Only this scoured night of names
and my initials my friend
put on the graffiti wall
will not forget you in the Village
the moon may pass by
and unnoticed rain
yet even for a pensive moment
O'Hara, Schuyler, Koch
we know by your still lives
are by the cafe's windowpane
as shadows on great hooks
unloose on injured love
as birds under marble stars
jump over tulip beds
moving next door
in a familiar pattern
shamelessly reify themselves
from many dark phantoms
following an August breeze
here in Manhattan
as if under city lantern light
by the fallen Oak acorns
on tree branches of Central Park
we watermarked poets
on other tongues mingle
with your own marathon voice
in the empty single rooms
full of furtive secrets
two almond eyes opening
think twice
wakened by the sun
by blueprints of your own body
demanding any life signs
along the long silences
of unspeakable loss
by our morning games
unlocks the bocce toss
here in the early chill
covering the fevered blank verse
on sheets of a somnambulist dream
under street lamps
a few gatherers pick up leaves
under pebbles of a century's dust
on the first frost of morning.


Nothing grave for him
but glaucous yellow green ferns
between city visages
along the burning sea walls
sunflowers match villages
always earth-wise
near cyclopic buildings
no stranger's snowy tongue
for Galway's latitude
along a mortality of port calls
encountering rumors
those tricksters of fate
that in delirium cannot wait
on branches for Autumn leaves
to fall in the hip pocket of Apollo.


Words appeared to be
in city doorways
entitled to the depths
of our generation
shadowed in a tongue
sticky with sentences
pawned off
to an apprenticed Muse
first worked out
in the Boston Public Library's
rare books section
and created from meditation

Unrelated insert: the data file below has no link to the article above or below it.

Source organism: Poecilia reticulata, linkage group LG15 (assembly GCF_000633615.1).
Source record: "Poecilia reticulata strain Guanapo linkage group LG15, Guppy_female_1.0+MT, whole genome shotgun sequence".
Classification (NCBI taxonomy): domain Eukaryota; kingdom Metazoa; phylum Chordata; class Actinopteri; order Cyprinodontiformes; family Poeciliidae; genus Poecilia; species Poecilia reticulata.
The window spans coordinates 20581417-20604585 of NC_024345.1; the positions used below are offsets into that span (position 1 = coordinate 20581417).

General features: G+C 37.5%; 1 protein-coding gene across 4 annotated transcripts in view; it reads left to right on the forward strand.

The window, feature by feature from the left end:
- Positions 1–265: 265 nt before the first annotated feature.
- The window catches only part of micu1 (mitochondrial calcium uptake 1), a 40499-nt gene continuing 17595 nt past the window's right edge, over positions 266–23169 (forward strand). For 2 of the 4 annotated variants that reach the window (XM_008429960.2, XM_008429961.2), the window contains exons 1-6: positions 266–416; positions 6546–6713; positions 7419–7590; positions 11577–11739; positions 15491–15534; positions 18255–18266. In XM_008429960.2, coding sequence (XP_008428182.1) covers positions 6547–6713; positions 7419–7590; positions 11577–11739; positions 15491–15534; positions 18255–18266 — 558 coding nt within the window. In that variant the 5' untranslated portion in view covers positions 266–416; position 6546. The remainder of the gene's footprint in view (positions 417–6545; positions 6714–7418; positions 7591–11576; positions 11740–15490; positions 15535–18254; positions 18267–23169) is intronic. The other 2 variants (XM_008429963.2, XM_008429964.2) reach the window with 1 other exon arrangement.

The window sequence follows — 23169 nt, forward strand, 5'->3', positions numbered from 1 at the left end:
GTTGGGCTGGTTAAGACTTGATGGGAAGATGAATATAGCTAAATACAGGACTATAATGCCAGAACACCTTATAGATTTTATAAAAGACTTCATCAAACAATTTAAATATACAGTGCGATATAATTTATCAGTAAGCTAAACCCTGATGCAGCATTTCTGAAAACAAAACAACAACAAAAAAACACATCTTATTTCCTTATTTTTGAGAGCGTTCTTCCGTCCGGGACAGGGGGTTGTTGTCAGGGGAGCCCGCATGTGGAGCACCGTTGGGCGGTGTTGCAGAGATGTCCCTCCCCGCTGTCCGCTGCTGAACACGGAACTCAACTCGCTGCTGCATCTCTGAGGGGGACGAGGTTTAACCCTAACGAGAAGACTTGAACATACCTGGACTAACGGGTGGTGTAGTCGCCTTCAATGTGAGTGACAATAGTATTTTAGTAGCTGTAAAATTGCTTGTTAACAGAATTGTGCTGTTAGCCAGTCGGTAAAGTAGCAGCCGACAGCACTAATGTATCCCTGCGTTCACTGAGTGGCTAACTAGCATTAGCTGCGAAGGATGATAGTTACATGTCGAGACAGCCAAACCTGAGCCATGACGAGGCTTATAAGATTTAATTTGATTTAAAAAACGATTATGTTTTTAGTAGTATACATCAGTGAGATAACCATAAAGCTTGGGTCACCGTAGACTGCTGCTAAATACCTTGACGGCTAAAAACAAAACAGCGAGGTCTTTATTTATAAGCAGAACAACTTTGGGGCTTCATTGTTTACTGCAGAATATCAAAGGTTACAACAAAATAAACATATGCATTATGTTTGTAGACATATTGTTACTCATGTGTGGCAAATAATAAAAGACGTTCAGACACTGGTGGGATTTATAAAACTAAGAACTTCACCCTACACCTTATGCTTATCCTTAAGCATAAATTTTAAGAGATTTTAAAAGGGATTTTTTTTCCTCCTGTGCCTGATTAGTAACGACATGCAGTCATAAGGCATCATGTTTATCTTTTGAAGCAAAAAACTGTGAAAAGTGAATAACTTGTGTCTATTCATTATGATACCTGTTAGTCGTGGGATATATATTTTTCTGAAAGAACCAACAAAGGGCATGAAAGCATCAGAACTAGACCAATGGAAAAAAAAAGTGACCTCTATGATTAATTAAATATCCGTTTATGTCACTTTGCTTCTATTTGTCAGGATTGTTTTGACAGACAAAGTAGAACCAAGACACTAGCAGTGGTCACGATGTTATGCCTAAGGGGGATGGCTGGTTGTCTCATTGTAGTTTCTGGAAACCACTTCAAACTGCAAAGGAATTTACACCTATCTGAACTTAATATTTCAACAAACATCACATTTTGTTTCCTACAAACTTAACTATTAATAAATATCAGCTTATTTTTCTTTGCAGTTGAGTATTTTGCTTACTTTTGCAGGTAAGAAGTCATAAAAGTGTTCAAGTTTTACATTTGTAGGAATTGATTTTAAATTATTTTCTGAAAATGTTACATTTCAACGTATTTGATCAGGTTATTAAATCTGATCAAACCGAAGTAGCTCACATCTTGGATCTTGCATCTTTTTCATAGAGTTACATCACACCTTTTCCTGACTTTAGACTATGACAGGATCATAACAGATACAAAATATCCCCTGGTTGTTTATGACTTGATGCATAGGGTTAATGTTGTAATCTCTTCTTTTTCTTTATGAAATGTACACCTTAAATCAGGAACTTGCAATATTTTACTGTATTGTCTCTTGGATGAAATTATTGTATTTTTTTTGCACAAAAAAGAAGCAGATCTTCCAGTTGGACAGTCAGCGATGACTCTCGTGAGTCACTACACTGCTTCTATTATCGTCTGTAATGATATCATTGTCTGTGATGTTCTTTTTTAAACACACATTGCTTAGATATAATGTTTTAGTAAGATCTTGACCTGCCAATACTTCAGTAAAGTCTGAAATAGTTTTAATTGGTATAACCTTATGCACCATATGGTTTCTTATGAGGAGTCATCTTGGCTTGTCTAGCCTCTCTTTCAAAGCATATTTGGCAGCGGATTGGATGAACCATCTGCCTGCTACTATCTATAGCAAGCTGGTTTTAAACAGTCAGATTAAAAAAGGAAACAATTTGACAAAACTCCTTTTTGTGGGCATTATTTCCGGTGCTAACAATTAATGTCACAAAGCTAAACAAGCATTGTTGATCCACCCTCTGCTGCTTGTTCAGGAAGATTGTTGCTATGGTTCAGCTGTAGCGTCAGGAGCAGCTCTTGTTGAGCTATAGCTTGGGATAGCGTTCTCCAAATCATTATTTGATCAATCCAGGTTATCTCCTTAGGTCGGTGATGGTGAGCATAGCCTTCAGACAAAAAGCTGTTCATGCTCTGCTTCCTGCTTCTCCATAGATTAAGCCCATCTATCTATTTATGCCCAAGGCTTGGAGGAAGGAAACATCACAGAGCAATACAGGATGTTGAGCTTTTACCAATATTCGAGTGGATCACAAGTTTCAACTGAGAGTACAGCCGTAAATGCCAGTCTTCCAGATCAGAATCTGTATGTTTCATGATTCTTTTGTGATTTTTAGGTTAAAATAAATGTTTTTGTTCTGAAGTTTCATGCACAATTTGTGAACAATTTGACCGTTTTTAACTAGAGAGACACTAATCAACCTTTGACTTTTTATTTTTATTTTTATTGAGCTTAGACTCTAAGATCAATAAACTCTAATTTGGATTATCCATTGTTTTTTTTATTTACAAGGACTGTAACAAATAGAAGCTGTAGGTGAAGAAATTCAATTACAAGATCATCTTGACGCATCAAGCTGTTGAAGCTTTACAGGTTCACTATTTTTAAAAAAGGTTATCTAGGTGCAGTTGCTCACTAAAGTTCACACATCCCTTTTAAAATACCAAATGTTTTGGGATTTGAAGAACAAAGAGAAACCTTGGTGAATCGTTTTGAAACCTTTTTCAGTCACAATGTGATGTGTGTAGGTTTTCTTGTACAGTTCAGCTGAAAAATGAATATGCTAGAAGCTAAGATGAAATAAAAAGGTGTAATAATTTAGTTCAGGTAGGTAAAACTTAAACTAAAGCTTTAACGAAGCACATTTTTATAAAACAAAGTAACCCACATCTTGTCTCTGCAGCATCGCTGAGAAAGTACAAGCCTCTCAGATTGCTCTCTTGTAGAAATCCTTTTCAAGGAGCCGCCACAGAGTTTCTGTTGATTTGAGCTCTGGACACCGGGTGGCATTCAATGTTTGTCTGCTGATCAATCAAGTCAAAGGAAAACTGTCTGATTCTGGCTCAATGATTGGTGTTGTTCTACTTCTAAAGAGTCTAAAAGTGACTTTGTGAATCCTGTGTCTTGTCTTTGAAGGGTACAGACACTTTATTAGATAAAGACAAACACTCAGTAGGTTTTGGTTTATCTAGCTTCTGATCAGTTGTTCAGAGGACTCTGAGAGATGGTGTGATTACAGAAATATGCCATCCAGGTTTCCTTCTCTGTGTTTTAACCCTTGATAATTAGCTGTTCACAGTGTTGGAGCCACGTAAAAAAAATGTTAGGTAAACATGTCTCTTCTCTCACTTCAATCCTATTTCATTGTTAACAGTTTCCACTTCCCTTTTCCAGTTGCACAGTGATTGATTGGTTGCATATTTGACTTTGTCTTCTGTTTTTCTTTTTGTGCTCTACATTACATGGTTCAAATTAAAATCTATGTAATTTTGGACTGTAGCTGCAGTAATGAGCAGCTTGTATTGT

an understanding awe
in San Francisco's renaissance
your images rouse to choose
our still life 's longing chance
for a landscape between us.


Visiting this monument
adorned with my opening
with a Bach violin solo
revised in jazz riffs
and after to visit
here on Castle Island
my hand reaches out
to the Ghost's vision
of Poe stationed on this cliff
exchanging rosin for my bow
your footsteps still embrace
the gothic and gnostic
in a hearsay heresy
to answer a vassal back
from a moment's darkness
capturing onto a poet's grace
"No" and "Yes."

(BOSTON, 1974)

Rooms-to-rent sign
for a student apartment
making turns off the freeway
approaching Boston
with the lights out early
needing a night to stay
checking in on Beacon
puts his fine art books away
before the night owls
are heard in chorus
on my nine windows
before Morpheus' descent
with his landscaped shadows
sinks over these pantry boarders
covering this sleep house
while reading Edgar Poe
in the wooden den
of a sensitized space
a Boston abstract painter
who knew Phillip Guston
enjoys his environmental art
invites us to his future
new gallery on Newbury Street
near the Common,
the solitary play cards
like gin rummy or canasta
others yield to checkers
or chess among pawns
kings or queen
in a parlor of drinkers
while armchair philosophers
think of Kant or Kierkegaard
while a once-famous pianist
related to my great aunt
plays a Chopin sonata,
an actor recites his lines
the local bard wrote for him
desiring new cadences
waiting for September's dawn
with a dry-eyed gentleman
from Athens, Greece
retelling us of Byron's decadence
with an old myth and legend
of the plucking at Jason's fleece
outside are sirens by all-night
yellow and red hacks
of emergency cabs
not knowing what mid-sleep
trembles in underground circles
as morning bird sound calls
and a cool clarinet plays jazz
now to climb up out of bed
with a church hymn book
in my hand to sing
with a cogency
by a first sunlight search
on the grounds for a coffee cup
and a slice of Danish cheese
in a prophet's homestead
asking the Almighty twice
to bring me
an increase of money
not left in my glove compartment
for any contingency
yet holding on to these memories
which will always keep
me in perfect peace.


Today’s LittleNip:

Poetry is not an expression of the party line. It’s that time of night, lying in bed, thinking what you really think, making the private world public, that’s what the poet does.

—Allen Ginsberg


—Medusa, with thanks to today's fine contributors from The Other Coast!